As a mother of three young children — ages 2, 5, and 7 — I take dozens of digital snapshots every day, through every activity, be it a mundane or milestone moment. And yet, I’ve always cherished their official school photos, starting when my eldest was in preschool and the photographer captured my daughter alongside some details of who she was at age three: Her favorite color was pink and when she grew up, she wanted to be an elephant. The following year, my son joined the preschool, and on picture day, his big sister helped him brave the camera lens. The result is my favorite picture of them, holding hands no less, that now hangs in our living room. These class pictures have given me a glimpse of who they are on their own, without me. I love it.
With approximately 57 million K-12 students in 132,853 U.S. schools — and each one getting a school photo — it’s no wonder the industry pulls in $1.6 billion a year, according to IBISWorld, a Los Angeles-based market research firm.
Photographer Kim Marchesano, who works with preschools and the middle school in her hometown of Kinnelon, New Jersey, says she also sees high demand for her school photos year after year, especially for prints.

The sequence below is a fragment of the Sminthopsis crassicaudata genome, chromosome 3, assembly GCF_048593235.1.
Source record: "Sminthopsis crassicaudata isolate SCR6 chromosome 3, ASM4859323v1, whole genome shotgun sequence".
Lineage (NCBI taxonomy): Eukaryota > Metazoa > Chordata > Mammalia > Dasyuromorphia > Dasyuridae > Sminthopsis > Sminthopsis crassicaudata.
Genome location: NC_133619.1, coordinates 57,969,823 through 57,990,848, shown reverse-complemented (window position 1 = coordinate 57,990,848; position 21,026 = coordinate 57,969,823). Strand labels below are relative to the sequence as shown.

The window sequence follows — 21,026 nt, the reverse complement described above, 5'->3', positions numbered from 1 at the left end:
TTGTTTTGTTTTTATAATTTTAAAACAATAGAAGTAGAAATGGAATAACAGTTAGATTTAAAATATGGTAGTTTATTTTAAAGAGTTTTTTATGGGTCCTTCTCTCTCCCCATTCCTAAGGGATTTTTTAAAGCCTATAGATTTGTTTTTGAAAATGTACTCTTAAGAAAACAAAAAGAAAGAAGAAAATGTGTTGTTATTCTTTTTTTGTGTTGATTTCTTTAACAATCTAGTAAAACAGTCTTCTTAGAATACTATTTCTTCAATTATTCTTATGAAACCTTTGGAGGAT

“While I do offer digital-only packages, the most popular is one of the print packages,” Marchesano says. “That’s kind of surprising these days.”
Indeed, even in this social-media-driven age, in which people can (and do) obsessively document every minute detail of their children’s lives, the school photo still holds a special place in our hearts.
“The school picture is a cultural thing,” says industry expert Robert Ste-Marie, president of 36Pix, a Montreal-based school portrait company that prints school photos on HP Indigo digital presses. “Every year, you get that moment when you can record what your children look like at that point in time, and the value for a print copy will always be there.”